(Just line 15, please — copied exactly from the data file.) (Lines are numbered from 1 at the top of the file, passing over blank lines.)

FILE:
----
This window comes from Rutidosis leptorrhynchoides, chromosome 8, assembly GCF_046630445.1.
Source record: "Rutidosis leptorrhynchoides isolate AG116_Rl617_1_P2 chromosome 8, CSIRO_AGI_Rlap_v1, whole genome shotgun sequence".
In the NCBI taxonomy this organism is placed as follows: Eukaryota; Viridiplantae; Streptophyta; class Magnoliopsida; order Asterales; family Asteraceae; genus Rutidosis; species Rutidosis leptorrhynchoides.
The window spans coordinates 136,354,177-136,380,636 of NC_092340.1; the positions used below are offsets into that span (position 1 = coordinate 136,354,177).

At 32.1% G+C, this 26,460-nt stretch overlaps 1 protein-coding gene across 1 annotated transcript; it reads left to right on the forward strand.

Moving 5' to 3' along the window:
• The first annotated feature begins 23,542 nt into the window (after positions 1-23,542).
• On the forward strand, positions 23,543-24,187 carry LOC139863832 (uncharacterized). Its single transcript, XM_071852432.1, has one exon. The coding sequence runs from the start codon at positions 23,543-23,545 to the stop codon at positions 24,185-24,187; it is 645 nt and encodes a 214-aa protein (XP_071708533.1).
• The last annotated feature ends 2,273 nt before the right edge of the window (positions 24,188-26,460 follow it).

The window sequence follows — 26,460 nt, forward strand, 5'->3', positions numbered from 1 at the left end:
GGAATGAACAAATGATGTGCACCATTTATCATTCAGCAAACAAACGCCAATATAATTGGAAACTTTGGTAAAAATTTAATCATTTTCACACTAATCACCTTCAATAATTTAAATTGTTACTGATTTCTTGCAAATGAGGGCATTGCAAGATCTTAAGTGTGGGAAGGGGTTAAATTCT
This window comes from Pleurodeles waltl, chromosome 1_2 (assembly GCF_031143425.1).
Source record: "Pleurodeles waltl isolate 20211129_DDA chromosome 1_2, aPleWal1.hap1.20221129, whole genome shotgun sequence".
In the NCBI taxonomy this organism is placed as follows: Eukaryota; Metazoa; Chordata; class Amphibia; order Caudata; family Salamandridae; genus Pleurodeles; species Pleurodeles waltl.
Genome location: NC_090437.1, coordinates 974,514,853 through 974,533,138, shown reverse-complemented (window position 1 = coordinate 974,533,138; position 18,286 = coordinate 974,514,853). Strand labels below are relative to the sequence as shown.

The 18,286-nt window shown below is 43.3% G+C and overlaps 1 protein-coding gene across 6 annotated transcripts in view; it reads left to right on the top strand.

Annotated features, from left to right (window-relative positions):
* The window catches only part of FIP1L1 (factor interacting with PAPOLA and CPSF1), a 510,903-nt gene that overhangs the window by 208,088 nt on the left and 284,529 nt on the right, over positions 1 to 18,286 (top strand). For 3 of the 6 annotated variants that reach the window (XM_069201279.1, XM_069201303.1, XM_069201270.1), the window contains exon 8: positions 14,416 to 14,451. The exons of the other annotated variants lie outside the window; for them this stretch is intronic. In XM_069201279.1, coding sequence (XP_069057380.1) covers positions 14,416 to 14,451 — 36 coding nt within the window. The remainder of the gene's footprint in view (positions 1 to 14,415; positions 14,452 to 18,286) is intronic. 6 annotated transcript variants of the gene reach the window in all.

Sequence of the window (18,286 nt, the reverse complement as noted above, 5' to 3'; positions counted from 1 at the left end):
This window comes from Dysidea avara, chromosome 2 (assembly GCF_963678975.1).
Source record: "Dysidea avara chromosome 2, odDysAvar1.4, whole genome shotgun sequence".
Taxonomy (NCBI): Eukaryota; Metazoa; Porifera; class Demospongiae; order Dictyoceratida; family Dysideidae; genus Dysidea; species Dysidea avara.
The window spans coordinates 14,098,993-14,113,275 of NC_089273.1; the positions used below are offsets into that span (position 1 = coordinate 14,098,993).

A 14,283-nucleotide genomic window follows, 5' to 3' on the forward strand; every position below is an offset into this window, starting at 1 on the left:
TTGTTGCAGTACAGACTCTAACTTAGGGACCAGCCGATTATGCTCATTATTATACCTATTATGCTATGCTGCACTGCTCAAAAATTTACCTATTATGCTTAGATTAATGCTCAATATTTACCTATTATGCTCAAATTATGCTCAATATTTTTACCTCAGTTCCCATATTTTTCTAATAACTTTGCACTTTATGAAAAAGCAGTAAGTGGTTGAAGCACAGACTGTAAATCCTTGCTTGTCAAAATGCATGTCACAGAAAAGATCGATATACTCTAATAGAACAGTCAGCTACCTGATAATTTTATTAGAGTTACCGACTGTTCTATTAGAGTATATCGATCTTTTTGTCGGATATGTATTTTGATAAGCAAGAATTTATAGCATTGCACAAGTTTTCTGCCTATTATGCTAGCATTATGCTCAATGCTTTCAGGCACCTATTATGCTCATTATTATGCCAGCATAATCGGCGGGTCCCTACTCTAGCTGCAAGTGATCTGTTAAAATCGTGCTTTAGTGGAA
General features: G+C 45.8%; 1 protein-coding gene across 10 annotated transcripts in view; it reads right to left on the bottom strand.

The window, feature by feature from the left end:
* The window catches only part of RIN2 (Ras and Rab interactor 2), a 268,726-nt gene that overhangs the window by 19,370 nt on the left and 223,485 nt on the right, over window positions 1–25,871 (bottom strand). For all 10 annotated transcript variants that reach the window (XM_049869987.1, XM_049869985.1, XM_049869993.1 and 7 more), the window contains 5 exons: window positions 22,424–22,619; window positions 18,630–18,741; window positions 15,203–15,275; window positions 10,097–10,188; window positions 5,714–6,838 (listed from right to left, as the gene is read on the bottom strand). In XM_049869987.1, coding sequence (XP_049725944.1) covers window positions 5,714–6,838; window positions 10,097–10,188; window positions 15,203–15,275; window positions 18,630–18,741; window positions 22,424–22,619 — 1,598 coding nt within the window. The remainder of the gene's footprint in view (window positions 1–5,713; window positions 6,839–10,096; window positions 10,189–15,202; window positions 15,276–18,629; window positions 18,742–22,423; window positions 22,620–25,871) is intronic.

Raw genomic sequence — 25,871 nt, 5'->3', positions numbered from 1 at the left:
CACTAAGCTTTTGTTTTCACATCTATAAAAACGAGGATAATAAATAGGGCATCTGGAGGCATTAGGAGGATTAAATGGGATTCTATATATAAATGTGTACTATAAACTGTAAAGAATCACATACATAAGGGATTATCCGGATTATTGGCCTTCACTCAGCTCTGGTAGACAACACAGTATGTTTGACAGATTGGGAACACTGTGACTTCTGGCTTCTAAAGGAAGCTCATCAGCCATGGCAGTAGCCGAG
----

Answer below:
Genome location: NC_090437.1, coordinates 974,514,853 through 974,533,138, shown reverse-complemented (window position 1 = coordinate 974,533,138; position 18,286 = coordinate 974,514,853). Strand labels below are relative to the sequence as shown.